§ Mr. William Ross
To ask the Secretary of State for Northern Ireland (1) if he will now make it his policy, in the light of reports that persons were refused ballot papers at the local government elections in Northern Ireland on 17 May because they could not produce one of the specified documents to prove their identity, to make arrangements to seek the views of(a) the Northern Ireland political parties and (b) the staff employed by the chief electoral officer on that day as presiding officers and poll clerks, and to have an accurate count taken of persons refused a ballot paper for that reason at the European Economic Community elections on 15 June;
(2) if, further to his answer to the hon. Member for Londonderry, East of 16 May Official Report, column 164, he has sought from the political parties in Northern Ireland, or from the staff employed by the chief electoral officer for Northern Ireland, any evidence as to whether any persons did not possess any of the documents necesary to prove their identity when going to vote at recent elections in Northern Ireland.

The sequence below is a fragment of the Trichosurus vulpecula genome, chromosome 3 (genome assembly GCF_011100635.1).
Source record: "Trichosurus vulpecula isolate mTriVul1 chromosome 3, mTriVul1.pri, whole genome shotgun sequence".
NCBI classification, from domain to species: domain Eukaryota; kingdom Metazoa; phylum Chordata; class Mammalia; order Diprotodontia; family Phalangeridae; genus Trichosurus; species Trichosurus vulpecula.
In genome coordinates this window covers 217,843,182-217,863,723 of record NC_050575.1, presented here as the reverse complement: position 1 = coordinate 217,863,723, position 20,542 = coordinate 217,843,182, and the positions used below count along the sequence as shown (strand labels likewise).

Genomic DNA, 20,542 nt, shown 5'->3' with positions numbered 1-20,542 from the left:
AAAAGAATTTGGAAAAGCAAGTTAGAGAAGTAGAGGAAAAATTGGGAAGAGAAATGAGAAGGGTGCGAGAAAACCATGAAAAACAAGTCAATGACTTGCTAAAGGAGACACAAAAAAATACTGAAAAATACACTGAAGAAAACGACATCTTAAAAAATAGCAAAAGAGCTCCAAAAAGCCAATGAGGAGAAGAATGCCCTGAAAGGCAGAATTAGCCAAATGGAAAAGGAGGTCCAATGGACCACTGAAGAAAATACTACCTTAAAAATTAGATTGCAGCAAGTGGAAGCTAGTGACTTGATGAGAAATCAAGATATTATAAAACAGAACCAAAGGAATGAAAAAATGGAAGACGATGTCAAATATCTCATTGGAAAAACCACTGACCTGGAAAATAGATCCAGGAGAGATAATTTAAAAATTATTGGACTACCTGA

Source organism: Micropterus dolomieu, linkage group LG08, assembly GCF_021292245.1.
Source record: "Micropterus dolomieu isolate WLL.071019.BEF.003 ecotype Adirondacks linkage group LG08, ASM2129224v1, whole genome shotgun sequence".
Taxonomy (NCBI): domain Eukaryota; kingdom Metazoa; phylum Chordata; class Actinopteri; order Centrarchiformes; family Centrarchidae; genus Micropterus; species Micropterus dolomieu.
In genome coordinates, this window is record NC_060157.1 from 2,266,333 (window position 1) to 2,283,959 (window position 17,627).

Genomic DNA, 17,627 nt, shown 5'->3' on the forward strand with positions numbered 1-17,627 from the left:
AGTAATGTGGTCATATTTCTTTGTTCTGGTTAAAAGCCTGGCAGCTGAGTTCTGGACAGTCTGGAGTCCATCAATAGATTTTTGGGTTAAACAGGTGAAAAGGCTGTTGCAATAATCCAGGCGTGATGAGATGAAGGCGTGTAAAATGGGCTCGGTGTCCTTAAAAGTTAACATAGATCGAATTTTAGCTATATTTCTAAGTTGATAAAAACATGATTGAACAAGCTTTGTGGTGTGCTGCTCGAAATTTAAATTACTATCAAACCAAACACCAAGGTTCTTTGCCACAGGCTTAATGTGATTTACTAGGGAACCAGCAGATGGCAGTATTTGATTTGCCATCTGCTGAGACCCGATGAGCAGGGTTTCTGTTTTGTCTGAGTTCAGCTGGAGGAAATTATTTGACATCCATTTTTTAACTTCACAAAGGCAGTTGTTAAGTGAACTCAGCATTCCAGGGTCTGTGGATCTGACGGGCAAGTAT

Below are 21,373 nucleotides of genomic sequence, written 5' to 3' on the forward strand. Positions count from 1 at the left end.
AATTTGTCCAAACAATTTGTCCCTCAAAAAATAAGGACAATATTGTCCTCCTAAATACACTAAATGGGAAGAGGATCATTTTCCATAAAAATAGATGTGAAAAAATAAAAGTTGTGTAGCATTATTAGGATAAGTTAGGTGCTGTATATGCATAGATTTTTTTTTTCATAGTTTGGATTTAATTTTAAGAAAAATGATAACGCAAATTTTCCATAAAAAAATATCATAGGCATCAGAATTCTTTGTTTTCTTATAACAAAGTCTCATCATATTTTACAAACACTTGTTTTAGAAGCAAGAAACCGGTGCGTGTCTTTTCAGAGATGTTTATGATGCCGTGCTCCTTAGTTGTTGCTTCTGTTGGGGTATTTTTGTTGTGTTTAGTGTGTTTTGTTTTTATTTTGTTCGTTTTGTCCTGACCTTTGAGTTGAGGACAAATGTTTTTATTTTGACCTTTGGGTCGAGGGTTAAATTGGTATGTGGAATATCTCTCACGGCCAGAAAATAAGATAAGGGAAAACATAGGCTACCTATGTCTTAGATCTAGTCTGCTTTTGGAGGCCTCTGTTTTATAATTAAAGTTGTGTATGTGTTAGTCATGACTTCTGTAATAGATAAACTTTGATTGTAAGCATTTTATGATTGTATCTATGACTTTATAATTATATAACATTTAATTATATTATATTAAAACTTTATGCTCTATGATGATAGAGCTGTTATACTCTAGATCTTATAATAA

§ Mr. Ian Stewart
[holding answer 22 May 1989]: I should be happy to consider any evidence or views which the Northern Ireland political parties may wish to submit to me. Polling station staff have not been asked to maintain records of persons arriving at polling stations without the required proof of identity, nor is there any statutory authority for them to do so. The chief electoral officer makes every effort to remind electors of the need to have in their possession one of the specified documents when they come to vote. I understand that it is his intention to give further publicity to this requirement during the run-up to the European parliamentary elections.